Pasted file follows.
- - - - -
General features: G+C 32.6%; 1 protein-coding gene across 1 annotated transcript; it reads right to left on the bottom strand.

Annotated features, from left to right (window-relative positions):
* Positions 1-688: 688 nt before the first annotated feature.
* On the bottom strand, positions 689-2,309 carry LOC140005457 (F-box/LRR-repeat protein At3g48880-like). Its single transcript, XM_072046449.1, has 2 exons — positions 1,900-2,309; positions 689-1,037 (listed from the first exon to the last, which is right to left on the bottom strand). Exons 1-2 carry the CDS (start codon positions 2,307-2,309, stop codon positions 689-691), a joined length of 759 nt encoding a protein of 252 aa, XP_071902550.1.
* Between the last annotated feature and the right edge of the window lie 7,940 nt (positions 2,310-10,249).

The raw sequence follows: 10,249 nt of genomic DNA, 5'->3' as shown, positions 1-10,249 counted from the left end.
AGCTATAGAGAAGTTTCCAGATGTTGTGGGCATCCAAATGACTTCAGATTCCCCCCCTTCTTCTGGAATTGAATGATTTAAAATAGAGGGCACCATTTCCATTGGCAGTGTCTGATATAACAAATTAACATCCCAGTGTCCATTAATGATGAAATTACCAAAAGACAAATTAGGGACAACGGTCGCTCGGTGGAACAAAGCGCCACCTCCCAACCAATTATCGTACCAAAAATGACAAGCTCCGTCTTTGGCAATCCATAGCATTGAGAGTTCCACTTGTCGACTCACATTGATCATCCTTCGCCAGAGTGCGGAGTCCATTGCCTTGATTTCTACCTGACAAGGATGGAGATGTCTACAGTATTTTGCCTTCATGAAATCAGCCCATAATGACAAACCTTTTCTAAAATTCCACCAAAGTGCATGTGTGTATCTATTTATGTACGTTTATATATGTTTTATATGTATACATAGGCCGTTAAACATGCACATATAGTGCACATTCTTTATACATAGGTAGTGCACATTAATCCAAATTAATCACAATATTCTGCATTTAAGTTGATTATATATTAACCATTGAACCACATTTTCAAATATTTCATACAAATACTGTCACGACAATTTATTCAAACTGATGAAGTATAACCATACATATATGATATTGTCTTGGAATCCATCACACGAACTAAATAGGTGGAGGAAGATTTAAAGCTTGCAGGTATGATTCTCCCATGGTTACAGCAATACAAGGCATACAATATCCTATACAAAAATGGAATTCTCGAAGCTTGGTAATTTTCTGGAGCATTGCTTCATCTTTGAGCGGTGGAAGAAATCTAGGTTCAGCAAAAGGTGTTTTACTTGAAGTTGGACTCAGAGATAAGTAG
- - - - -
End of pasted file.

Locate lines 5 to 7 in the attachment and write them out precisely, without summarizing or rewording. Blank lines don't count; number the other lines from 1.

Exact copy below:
* Between the last annotated feature and the right edge of the window lie 7,940 nt (positions 2,310-10,249).

The raw sequence follows: 10,249 nt of genomic DNA, 5'->3' as shown, positions 1-10,249 counted from the left end.
AGCTATAGAGAAGTTTCCAGATGTTGTGGGCATCCAAATGACTTCAGATTCCCCCCCTTCTTCTGGAATTGAATGATTTAAAATAGAGGGCACCATTTCCATTGGCAGTGTCTGATATAACAAATTAACATCCCAGTGTCCATTAATGATGAAATTACCAAAAGACAAATTAGGGACAACGGTCGCTCGGTGGAACAAAGCGCCACCTCCCAACCAATTATCGTACCAAAAATGACAAGCTCCGTCTTTGGCAATCCATAGCATTGAGAGTTCCACTTGTCGACTCACATTGATCATCCTTCGCCAGAGTGCGGAGTCCATTGCCTTGATTTCTACCTGACAAGGATGGAGATGTCTACAGTATTTTGCCTTCATGAAATCAGCCCATAATGACAAACCTTTTCTAAAATTCCACCAAAGTGCATGTGTGTATCTATTTATGTACGTTTATATATGTTTTATATGTATACATAGGCCGTTAAACATGCACATATAGTGCACATTCTTTATACATAGGTAGTGCACATTAATCCAAATTAATCACAATATTCTGCATTTAAGTTGATTATATATTAACCATTGAACCACATTTTCAAATATTTCATACAAATACTGTCACGACAATTTATTCAAACTGATGAAGTATAACCATACATATATGATATTGTCTTGGAATCCATCACACGAACTAAATAGGTGGAGGAAGATTTAAAGCTTGCAGGTATGATTCTCCCATGGTTACAGCAATACAAGGCATACAATATCCTATACAAAAATGGAATTCTCGAAGCTTGGTAATTTTCTGGAGCATTGCTTCATCTTTGAGCGGTGGAAGAAATCTAGGTTCAGCAAAAGGTGTTTTACTTGAAGTTGGACTCAGAGATAAGTAG